How do successful companies track their competitors -- specifically competitive communication and collateral?

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How do successful companies track their competitors -- specifically competitive communication and collateral?

Hello! Thank you for your question about how companies use competitive intelligence. The most useful resources I found in my research included Cornell University’s online access to the U.S. Code and resources by Competia and The Harvard Business Review.

The short answer to your question is that the best practices for compiling intel data include the use of one or more proven methods, adhering to legal standards, and accessing multiple tools to gain insights into competitive landscape. Unfortunately for our purposes, most successful companies do, in fact, use paid services to conduct competitive intelligence. In fact, many companies employ individuals specifically for the purpose of acquiring competitive intel. However, I was able to compile a collection of methods and resources that many organizations use to monitor competitor activities, many of which can be had for free, up to a point.

For communications specifically, the most common legal method is the monitoring of a competitor's social media activity. In specific regard to communications monitoring, one factor of note is that many methods are considered to be violations of the United States code. In my dive deep below, I have explored a number of methods/strategies and also included information on methods/tools considered to be violations of the law.


I began my research by searching for terms like competitive communications intel, competitive analysis, and competitor monitoring. This type of search led me to a number of resources that helped me gain some insight into the usefulness of competitive intelligence. From there, I began searching best practices for competitive intelligence and terms like "top methods for gathering competitor intel.” Then I began to explore the fine line between competitive intelligence and espionage. During the process, I uncovered a number of both paid and free resources for successful competitive analysis and monitoring.


Research published in the Harvard Business Review indicates that only about half of companies actually put their competitive intelligence data to use. In this study, 62% of the respondents were from companies that average over $1 billion in sales revenue every year. More specifically, the research concluded that 55% of companies use competitive intelligence data to make decisions, while 45% did not.


Many of the useful methods for obtaining competitor intel include conducting research legally available to the public. In my review of best practices for competitor communications intel, I came upon a resource designed to pinpoint methods that are both legal and effective across the board:
Published materials – e.g. local newspapers and press accounts
· Public filings – zoning, building permits, litigation, etc.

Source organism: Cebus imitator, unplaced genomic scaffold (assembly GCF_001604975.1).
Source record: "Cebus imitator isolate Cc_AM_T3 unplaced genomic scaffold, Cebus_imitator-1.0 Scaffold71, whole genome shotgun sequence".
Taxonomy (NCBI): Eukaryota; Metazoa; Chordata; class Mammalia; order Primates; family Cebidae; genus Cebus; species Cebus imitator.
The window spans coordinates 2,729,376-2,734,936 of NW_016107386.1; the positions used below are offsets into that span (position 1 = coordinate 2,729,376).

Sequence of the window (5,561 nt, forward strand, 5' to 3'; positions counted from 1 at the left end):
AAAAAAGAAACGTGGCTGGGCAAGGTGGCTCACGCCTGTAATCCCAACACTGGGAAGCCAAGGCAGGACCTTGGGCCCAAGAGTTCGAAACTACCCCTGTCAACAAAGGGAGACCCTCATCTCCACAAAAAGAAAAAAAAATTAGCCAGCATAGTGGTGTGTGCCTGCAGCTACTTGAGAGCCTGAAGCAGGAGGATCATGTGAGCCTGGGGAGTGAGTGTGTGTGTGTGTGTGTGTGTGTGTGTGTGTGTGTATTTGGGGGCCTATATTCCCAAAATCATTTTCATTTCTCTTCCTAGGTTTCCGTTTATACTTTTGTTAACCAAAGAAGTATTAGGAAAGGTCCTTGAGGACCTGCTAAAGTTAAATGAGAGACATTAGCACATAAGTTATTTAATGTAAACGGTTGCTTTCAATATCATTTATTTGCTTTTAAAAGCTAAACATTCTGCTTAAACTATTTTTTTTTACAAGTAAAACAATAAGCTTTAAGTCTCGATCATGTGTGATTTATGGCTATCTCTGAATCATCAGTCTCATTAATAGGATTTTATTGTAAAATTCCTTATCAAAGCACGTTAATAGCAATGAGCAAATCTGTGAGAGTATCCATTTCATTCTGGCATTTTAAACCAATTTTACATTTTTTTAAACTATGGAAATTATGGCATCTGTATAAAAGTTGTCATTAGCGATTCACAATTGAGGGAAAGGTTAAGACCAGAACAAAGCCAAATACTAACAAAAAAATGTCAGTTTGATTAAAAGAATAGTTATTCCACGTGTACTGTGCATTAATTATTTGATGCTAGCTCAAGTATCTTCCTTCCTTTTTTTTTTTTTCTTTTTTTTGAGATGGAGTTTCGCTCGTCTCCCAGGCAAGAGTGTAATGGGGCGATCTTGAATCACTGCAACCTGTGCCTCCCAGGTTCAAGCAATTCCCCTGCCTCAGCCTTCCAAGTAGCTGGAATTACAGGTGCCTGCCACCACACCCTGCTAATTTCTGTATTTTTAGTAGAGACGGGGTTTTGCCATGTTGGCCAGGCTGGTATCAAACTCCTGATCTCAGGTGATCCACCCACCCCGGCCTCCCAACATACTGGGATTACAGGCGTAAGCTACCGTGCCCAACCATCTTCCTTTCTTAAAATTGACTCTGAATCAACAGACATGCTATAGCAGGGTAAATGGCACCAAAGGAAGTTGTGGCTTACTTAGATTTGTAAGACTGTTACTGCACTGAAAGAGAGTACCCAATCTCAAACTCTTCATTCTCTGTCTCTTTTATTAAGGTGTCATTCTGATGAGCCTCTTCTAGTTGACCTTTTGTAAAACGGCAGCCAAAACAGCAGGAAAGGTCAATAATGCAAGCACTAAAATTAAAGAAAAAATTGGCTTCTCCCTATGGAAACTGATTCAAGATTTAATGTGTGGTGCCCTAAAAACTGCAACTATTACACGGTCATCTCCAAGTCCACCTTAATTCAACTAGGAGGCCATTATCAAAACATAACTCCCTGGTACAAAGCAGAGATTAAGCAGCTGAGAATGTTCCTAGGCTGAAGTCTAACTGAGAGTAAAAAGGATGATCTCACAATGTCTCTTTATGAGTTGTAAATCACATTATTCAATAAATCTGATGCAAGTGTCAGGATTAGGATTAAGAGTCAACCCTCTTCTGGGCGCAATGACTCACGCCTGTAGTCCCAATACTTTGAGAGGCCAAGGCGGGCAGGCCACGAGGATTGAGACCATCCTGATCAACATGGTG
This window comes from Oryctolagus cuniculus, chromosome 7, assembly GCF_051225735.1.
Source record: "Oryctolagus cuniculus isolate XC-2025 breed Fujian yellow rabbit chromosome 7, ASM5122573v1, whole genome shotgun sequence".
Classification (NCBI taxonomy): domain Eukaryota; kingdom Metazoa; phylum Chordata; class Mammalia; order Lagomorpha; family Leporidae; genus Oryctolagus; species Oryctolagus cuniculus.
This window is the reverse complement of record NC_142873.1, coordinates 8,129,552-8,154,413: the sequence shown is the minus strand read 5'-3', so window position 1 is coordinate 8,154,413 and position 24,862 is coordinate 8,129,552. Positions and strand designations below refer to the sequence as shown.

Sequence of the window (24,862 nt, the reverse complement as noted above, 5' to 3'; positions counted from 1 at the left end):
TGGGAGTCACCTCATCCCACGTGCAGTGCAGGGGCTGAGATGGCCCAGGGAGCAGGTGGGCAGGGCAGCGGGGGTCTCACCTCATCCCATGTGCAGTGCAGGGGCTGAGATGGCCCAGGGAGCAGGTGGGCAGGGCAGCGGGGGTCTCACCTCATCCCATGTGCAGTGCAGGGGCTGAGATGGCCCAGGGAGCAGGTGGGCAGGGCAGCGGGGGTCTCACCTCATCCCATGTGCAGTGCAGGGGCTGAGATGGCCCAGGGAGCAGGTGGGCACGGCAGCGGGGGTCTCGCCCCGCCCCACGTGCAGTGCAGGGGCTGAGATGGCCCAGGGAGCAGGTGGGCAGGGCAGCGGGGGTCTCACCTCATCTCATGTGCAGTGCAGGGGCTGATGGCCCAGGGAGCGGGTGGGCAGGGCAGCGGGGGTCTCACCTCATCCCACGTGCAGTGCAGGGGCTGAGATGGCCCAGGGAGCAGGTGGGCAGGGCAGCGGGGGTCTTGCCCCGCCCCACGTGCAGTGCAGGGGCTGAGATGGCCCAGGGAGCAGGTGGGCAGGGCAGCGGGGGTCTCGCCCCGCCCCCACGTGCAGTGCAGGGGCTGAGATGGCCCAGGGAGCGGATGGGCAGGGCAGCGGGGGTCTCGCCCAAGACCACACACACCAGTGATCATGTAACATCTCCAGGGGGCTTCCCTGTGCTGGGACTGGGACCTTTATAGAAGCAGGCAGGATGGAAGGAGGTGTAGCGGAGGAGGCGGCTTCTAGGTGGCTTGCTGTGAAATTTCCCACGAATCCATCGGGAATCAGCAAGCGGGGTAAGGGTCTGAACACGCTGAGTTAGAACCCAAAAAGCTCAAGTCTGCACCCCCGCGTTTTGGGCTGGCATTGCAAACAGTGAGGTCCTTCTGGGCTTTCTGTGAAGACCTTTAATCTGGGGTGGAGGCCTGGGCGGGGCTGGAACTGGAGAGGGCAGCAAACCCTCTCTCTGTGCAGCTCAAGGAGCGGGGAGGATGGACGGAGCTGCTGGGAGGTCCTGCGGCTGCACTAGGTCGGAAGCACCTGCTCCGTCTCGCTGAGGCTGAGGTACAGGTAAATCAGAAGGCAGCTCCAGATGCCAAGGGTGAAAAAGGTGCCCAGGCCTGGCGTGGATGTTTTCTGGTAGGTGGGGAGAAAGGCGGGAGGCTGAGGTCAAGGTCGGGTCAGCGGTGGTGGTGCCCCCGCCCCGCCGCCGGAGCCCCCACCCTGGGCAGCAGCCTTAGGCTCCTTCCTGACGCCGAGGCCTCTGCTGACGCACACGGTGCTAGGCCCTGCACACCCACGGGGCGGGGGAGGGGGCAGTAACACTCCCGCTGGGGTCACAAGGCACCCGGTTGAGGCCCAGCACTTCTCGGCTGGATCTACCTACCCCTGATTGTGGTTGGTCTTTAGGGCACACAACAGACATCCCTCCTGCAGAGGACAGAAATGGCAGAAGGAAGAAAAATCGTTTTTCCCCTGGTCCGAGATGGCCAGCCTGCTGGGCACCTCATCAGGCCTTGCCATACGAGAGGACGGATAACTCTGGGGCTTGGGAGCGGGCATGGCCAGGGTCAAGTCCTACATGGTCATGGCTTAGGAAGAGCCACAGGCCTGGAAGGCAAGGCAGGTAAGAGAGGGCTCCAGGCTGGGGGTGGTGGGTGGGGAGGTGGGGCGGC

· Financial documents, such as competitor company annual reports
· Published financial information and broker reports
· Brochures, reports, other information published by or about competitors that can be collected at trade shows, exhibits, etc.
· Published market surveys and consultant reports Business contacts you have may also be valuable sources; these include: · Customers
· Distributors of competitive products
· Peers at professional meetings
There are also a number of encompassing strategies in place for the conduction of competitive intelligence, in regards to both communications and market placement. A few of these include:
· SWOT analysis - many companies use a competitor SWOT analysis for gaining insight into the specific strengths and weaknesses within that organization, these can include communication issues and collateral insights. However, it has been said that SWOT analyses are useful for organizing information, but should not be considered a guide for strategic decision making.
· SCP framework (structure-conduct-performance) – SCP is the process by which to understand how a stakeholder's behavior and external stimulus can affect profitability and growth. One of the pitfalls of this method is that it can be difficult, as it requires executive projections, but the insights provided by such a process are considered beneficial for strategic planning.
· The ADL matrix – the ADL analysis can help researchers to understand how an industry's maturity and its position competitively will impact strategy. The ADL matrix compares these two axes and the number of subsets within the axes.
· Porter's Five Forces – this framework offers a checklist that is used to analyze the competitive level of any industry based on the balance of power. This method of collecting data should only be considered a starting point. After the data is collected, the next step includes pinpointing a strategy to augment the chances of success: an integration strategy, a differentiation strategy, or a cost structure strategy.
· PEST analysis – this analysis is used in the early phases of strategic development to describe the competitive landscape in the overall environment within which a company operates. The PEST acronym stands for political, economic, social and technological.


Unfortunately, when it comes to conducting competitive intelligence research and acquiring communication data about a competitor, using some tools available online (or via mobile application) would be in direct violation of the federal wiretap statute or the Computer Fraud and Abuse Act.